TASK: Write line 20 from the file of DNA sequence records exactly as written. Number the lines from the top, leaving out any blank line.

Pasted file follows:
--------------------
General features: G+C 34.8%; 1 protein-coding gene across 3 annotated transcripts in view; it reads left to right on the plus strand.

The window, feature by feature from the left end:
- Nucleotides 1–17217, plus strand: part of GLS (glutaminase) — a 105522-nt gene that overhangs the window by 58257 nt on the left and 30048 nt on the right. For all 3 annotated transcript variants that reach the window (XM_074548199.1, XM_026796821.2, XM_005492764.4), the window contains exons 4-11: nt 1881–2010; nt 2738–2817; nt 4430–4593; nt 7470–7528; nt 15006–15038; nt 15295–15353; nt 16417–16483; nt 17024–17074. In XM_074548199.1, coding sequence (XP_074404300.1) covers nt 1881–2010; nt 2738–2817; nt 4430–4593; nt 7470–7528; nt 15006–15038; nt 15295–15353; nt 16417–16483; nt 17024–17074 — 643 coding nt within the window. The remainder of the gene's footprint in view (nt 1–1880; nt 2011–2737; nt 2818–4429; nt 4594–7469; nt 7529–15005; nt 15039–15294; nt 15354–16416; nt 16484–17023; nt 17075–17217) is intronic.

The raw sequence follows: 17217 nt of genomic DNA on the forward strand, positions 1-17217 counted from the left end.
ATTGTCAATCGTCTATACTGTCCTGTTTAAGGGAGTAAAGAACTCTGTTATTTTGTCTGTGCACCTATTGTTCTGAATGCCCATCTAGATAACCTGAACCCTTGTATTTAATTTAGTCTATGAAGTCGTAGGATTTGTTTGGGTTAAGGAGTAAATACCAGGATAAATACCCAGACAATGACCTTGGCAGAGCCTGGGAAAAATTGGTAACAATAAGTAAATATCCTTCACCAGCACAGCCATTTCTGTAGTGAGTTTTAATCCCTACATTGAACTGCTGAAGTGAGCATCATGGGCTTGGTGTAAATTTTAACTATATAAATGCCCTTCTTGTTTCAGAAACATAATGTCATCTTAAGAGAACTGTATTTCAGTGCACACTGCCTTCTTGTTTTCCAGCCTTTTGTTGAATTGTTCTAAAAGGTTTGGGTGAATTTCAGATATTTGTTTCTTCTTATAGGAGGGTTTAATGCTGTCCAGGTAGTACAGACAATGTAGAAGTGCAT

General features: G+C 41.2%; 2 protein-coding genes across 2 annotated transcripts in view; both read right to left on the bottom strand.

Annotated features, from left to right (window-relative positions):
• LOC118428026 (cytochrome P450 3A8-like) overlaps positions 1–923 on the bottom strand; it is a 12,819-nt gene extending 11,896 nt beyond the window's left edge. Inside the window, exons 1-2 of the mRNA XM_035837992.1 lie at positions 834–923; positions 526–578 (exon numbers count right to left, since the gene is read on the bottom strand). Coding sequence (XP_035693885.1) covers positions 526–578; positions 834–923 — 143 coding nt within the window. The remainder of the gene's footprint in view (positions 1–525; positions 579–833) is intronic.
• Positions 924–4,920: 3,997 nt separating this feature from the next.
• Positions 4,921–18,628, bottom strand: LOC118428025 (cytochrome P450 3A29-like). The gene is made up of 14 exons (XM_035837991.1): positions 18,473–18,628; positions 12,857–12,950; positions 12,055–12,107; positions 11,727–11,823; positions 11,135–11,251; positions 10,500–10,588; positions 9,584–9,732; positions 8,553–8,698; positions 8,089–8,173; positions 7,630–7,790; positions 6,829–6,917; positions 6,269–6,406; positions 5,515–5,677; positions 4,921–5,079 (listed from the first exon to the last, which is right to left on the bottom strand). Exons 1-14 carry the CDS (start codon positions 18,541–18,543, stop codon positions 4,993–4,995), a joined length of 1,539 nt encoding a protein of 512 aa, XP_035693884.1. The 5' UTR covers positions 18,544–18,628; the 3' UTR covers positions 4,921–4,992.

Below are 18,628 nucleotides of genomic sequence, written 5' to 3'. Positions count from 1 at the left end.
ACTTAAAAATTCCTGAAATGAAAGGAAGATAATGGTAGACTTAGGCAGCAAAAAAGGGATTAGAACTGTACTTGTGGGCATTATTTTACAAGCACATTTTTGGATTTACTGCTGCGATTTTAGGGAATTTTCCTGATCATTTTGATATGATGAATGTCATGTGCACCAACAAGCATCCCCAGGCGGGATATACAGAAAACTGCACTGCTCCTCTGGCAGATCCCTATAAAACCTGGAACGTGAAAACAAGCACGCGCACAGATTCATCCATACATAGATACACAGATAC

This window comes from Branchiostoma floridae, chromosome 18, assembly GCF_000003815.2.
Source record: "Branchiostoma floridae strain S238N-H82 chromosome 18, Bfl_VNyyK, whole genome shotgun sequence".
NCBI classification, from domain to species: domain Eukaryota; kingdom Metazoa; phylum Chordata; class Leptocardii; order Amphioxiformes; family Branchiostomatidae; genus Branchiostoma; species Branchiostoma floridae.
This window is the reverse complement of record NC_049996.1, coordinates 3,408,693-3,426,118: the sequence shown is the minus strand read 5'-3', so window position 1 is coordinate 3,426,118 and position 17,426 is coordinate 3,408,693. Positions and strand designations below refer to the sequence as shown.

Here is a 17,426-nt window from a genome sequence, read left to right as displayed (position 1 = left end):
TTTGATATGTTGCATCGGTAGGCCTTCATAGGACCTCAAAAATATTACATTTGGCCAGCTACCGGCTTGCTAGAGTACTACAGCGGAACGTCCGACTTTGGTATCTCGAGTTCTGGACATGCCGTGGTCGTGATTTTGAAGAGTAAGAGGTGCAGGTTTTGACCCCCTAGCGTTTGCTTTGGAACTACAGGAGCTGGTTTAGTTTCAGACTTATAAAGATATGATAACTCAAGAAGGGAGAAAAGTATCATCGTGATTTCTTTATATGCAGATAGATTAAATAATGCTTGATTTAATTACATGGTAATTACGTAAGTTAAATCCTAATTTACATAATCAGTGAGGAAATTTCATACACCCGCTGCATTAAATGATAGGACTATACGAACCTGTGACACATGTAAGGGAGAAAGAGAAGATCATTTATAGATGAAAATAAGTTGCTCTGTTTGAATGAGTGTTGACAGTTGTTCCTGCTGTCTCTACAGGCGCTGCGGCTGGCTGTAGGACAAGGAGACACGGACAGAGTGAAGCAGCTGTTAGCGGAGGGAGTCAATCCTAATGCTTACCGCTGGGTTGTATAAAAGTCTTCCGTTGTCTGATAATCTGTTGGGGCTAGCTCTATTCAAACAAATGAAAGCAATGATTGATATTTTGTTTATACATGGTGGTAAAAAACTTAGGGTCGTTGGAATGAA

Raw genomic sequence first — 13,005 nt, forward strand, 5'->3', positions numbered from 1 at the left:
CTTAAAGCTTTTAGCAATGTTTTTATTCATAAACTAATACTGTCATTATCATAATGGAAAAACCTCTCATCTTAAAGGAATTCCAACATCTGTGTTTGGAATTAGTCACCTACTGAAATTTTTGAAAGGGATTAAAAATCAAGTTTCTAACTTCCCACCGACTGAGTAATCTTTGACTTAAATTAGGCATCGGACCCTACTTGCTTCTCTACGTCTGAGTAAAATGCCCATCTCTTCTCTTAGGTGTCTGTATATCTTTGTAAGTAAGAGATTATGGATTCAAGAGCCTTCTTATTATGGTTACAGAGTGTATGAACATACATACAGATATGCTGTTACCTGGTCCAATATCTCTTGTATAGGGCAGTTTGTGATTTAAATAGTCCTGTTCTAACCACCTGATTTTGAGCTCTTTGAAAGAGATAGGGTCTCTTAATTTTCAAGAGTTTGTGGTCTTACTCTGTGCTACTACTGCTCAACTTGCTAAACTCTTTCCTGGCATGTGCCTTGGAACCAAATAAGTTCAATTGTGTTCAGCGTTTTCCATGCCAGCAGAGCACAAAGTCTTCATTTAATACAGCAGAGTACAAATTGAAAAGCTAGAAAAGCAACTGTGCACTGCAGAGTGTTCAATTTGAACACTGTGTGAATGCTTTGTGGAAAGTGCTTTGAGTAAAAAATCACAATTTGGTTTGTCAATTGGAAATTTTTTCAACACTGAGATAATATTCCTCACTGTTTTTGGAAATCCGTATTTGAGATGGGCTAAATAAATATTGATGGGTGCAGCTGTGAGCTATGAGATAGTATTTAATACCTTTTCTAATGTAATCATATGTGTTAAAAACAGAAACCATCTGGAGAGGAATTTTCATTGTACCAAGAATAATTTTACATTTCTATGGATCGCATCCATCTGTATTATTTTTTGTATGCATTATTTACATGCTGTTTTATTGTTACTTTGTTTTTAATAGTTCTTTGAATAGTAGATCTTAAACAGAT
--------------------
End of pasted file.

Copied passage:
CTTAAAGCTTTTAGCAATGTTTTTATTCATAAACTAATACTGTCATTATCATAATGGAAAAACCTCTCATCTTAAAGGAATTCCAACATCTGTGTTTGGAATTAGTCACCTACTGAAATTTTTGAAAGGGATTAAAAATCAAGTTTCTAACTTCCCACCGACTGAGTAATCTTTGACTTAAATTAGGCATCGGACCCTACTTGCTTCTCTACGTCTGAGTAAAATGCCCATCTCTTCTCTTAGGTGTCTGTATATCTTTGTAAGTAAGAGATTATGGATTCAAGAGCCTTCTTATTATGGTTACAGAGTGTATGAACATACATACAGATATGCTGTTACCTGGTCCAATATCTCTTGTATAGGGCAGTTTGTGATTTAAATAGTCCTGTTCTAACCACCTGATTTTGAGCTCTTTGAAAGAGATAGGGTCTCTTAATTTTCAAGAGTTTGTGGTCTTACTCTGTGCTACTACTGCTCAACTTGCTAAACTCTTTCCTGGCATGTGCCTTGGAACCAAATAAGTTCAATTGTGTTCAGCGTTTTCCATGCCAGCAGAGCACAAAGTCTTCATTTAATACAGCAGAGTACAAATTGAAAAGCTAGAAAAGCAACTGTGCACTGCAGAGTGTTCAATTTGAACACTGTGTGAATGCTTTGTGGAAAGTGCTTTGAGTAAAAAATCACAATTTGGTTTGTCAATTGGAAATTTTTTCAACACTGAGATAATATTCCTCACTGTTTTTGGAAATCCGTATTTGAGATGGGCTAAATAAATATTGATGGGTGCAGCTGTGAGCTATGAGATAGTATTTAATACCTTTTCTAATGTAATCATATGTGTTAAAAACAGAAACCATCTGGAGAGGAATTTTCATTGTACCAAGAATAATTTTACATTTCTATGGATCGCATCCATCTGTATTATTTTTTGTATGCATTATTTACATGCTGTTTTATTGTTACTTTGTTTTTAATAGTTCTTTGAATAGTAGATCTTAAACAGAT